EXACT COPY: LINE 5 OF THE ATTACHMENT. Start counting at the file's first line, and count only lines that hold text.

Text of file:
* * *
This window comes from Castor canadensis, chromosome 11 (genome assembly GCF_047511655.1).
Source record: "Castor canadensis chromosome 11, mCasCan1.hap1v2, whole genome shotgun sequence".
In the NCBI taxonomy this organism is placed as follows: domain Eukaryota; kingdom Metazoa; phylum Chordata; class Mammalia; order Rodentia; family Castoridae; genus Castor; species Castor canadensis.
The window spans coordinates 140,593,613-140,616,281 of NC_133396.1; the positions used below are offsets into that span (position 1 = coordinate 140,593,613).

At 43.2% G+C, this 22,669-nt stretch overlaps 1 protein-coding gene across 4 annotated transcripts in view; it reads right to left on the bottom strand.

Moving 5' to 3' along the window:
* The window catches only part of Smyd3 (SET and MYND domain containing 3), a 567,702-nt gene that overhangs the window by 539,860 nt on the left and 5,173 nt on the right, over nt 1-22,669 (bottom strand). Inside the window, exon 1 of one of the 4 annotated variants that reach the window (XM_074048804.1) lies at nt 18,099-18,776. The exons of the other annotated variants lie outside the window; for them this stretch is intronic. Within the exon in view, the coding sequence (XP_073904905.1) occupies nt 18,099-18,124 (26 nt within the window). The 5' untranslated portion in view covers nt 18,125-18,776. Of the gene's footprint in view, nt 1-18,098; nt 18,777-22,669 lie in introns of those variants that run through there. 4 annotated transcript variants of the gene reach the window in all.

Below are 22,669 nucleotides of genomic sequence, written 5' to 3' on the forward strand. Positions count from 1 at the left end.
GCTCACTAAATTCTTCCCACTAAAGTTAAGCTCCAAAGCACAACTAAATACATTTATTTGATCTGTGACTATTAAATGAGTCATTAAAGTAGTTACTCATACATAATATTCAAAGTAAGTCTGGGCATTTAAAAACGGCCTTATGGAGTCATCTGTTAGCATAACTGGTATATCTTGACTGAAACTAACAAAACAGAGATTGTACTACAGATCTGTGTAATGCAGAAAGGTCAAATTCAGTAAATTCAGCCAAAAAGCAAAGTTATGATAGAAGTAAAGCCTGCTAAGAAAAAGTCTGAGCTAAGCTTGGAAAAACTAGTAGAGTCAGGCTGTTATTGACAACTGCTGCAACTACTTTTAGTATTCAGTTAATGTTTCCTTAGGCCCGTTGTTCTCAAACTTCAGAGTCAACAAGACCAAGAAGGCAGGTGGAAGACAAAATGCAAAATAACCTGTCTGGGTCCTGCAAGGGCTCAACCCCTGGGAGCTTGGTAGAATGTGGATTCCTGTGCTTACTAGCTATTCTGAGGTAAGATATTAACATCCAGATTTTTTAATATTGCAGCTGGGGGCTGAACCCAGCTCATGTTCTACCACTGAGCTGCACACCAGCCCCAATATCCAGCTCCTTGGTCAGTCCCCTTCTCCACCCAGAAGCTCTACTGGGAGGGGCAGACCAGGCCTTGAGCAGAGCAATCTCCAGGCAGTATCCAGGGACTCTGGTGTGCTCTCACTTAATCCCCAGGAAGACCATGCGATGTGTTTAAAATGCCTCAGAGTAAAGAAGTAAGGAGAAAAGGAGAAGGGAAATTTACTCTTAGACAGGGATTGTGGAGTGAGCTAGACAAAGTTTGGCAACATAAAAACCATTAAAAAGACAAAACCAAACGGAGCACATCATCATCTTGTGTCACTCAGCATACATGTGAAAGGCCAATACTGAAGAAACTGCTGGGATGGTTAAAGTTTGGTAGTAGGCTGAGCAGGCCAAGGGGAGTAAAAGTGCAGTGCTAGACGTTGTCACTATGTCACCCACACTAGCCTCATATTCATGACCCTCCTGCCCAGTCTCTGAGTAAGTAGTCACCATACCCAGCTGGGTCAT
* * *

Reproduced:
At 43.2% G+C, this 22,669-nt stretch overlaps 1 protein-coding gene across 4 annotated transcripts in view; it reads right to left on the bottom strand.